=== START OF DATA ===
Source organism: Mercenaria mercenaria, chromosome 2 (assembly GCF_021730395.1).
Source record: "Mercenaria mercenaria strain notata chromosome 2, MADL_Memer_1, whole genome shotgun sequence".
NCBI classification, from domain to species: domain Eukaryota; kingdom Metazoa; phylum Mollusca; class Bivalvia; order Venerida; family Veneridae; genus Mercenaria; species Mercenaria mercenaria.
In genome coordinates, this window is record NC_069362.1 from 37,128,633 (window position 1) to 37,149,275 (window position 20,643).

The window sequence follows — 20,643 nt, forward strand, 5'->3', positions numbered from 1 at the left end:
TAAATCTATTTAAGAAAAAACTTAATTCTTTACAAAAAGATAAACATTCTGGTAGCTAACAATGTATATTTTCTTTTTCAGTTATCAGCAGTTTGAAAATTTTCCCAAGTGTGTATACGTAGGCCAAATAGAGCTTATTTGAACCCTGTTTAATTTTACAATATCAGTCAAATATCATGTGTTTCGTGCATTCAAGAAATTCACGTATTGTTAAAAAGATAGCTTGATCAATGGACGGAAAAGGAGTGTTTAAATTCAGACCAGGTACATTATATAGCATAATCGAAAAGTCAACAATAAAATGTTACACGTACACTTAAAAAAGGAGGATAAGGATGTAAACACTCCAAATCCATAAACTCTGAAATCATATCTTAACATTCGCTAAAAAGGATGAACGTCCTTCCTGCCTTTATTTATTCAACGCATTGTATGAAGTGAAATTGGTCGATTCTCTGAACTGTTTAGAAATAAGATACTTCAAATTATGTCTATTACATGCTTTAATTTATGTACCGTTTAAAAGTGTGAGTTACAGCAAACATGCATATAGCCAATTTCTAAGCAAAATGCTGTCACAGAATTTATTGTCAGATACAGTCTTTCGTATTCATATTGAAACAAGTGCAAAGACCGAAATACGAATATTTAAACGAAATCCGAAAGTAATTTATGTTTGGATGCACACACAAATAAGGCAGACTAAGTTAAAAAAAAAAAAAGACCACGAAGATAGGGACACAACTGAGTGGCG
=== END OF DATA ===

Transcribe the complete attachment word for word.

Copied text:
Source organism: Mercenaria mercenaria, chromosome 2 (assembly GCF_021730395.1).
Source record: "Mercenaria mercenaria strain notata chromosome 2, MADL_Memer_1, whole genome shotgun sequence".
NCBI classification, from domain to species: domain Eukaryota; kingdom Metazoa; phylum Mollusca; class Bivalvia; order Venerida; family Veneridae; genus Mercenaria; species Mercenaria mercenaria.
In genome coordinates, this window is record NC_069362.1 from 37,128,633 (window position 1) to 37,149,275 (window position 20,643).

The window sequence follows — 20,643 nt, forward strand, 5'->3', positions numbered from 1 at the left end:
TAAATCTATTTAAGAAAAAACTTAATTCTTTACAAAAAGATAAACATTCTGGTAGCTAACAATGTATATTTTCTTTTTCAGTTATCAGCAGTTTGAAAATTTTCCCAAGTGTGTATACGTAGGCCAAATAGAGCTTATTTGAACCCTGTTTAATTTTACAATATCAGTCAAATATCATGTGTTTCGTGCATTCAAGAAATTCACGTATTGTTAAAAAGATAGCTTGATCAATGGACGGAAAAGGAGTGTTTAAATTCAGACCAGGTACATTATATAGCATAATCGAAAAGTCAACAATAAAATGTTACACGTACACTTAAAAAAGGAGGATAAGGATGTAAACACTCCAAATCCATAAACTCTGAAATCATATCTTAACATTCGCTAAAAAGGATGAACGTCCTTCCTGCCTTTATTTATTCAACGCATTGTATGAAGTGAAATTGGTCGATTCTCTGAACTGTTTAGAAATAAGATACTTCAAATTATGTCTATTACATGCTTTAATTTATGTACCGTTTAAAAGTGTGAGTTACAGCAAACATGCATATAGCCAATTTCTAAGCAAAATGCTGTCACAGAATTTATTGTCAGATACAGTCTTTCGTATTCATATTGAAACAAGTGCAAAGACCGAAATACGAATATTTAAACGAAATCCGAAAGTAATTTATGTTTGGATGCACACACAAATAAGGCAGACTAAGTTAAAAAAAAAAAAAGACCACGAAGATAGGGACACAACTGAGTGGCG